In the spring, after the dollar had lost around a fifth of its value against the yen, Mr Summers convinced the Clinton administration that a stronger currency would be in the national interest. He was the architect of the statement by the seven leading industrial countries in April that they sought an "orderly reversal" of the dollar's fall. It worked.
"People have counted the dollar out many times before and been proven wrong," says Mr Summers. The 40-year-old deputy secretary has become one of the most influential figures in world economic policy-making. He brings to this practical role one of the finest economic minds of his generation.
The combination of power and intellect is almost guaranteed to make him unpopular in some cricles. Mr Summers' rapid upward flight has run into several patches of turbulence, which critics say have been exacerbated by his arrogance.
At least he has good grounds for such confidence. Mr Summers became, at 28, the youngest tenured professor inHarvard University's history. The child of two economists, two of his uncles - Paul Samuelson and Kenneth Arrow - won Nobel prizes in economics.
For Britons, he has become a key figure because of his indirect influence on Labour Party policy. Ed Balls, adviser to the shadow chancellor, Gordon Brown, was a student of Mr Summers and has imported wholesale his approach to economics. It is not too fanciful to see Mr Summers as the unlikely apostle of New Labour's conversion to markets.
Drinking his signature can of Diet Coke in a grand office in the imposing US Treasury Department, he accepts that the power of financial markets causes some uneasiness. "In democracies, too often fear does the work of reason," he says. But he adds: "Capital markets punish but they also reward. It is Luddite to suggest that by slowing flows of capital you would let governments re-exert their influence."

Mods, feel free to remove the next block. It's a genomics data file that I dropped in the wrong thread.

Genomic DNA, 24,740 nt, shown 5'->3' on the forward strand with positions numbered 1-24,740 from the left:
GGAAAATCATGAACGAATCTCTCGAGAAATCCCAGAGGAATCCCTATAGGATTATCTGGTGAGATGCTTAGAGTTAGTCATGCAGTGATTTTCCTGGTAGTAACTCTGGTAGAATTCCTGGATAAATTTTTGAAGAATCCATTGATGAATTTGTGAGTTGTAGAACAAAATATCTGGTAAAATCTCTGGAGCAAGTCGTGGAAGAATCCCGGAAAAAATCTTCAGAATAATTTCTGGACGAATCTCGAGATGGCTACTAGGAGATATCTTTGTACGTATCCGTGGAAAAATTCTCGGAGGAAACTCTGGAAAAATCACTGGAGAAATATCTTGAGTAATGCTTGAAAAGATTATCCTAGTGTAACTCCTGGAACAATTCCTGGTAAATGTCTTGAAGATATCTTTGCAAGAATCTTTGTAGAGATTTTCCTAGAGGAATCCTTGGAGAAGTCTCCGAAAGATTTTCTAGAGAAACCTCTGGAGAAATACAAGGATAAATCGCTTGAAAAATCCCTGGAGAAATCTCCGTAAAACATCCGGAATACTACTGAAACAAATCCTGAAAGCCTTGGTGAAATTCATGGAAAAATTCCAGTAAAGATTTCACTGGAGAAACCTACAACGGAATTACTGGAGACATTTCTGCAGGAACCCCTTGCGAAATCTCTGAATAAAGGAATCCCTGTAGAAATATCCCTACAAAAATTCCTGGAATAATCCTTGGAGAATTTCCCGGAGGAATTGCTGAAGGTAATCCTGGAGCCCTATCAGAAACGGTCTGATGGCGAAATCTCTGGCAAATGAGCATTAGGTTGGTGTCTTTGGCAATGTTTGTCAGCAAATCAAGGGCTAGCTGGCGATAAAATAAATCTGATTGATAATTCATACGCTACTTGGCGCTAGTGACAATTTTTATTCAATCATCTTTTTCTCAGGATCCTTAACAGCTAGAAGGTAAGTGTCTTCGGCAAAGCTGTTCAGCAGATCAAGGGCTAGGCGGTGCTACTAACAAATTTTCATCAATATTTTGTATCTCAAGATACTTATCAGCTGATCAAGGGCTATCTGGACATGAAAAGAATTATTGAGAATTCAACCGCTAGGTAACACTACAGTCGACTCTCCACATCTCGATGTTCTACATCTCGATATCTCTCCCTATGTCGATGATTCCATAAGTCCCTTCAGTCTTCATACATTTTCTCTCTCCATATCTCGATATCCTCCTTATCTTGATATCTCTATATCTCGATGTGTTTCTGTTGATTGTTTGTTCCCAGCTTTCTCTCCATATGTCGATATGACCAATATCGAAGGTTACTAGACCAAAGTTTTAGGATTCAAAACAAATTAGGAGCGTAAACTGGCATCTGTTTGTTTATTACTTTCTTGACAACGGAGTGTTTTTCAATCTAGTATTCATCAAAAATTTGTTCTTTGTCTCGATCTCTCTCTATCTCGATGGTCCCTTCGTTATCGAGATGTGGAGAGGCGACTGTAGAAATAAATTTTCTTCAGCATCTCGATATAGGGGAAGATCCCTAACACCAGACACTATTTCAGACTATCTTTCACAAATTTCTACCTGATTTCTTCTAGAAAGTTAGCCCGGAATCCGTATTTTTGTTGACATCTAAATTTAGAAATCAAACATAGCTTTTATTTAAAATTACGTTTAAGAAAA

Like most other policymakers at the recent meetings of the International Monetary Fund in Washington, Mr Summers argues that there is more popular support for cuts in government budget deficits than anybody expected. The demands of the financial markets for sound fiscal policy do not run counter to the will of the people.
Besides, flush with the success of the G7 accord to turn around the dollar, he believes markets can be monitored and managed. "Those who were sceptical about whether G7 pronouncements meant anything have learnt to respect them a bit more," he says.
"The benefits of greater flows of capital far outweigh any side-effects, but clearly the system needs to be managed."
The more liquid the capital markets, the less pronounced the side-effects will be. These lessons he applies to Mexico, where Mr Summers' certainty that he is right is reported to have rubbed both US and Mexican politicians up the wrong way. Mexico has just pre-paid some of its emergency US loans, and has also borrowed - in yen - on the international capital markets again.
According to Mr Summers: "With Mexico, we're out of intensive care and in the recovery stage." Although Mexican output has fallen and unemployment risen as a result of the crisis, it would have been worse if the country had not followed the advice to adjust its policies dramatically. As well as cutting the government deficit and raising interest rates, it has begun a programme of deregulation and privatisation.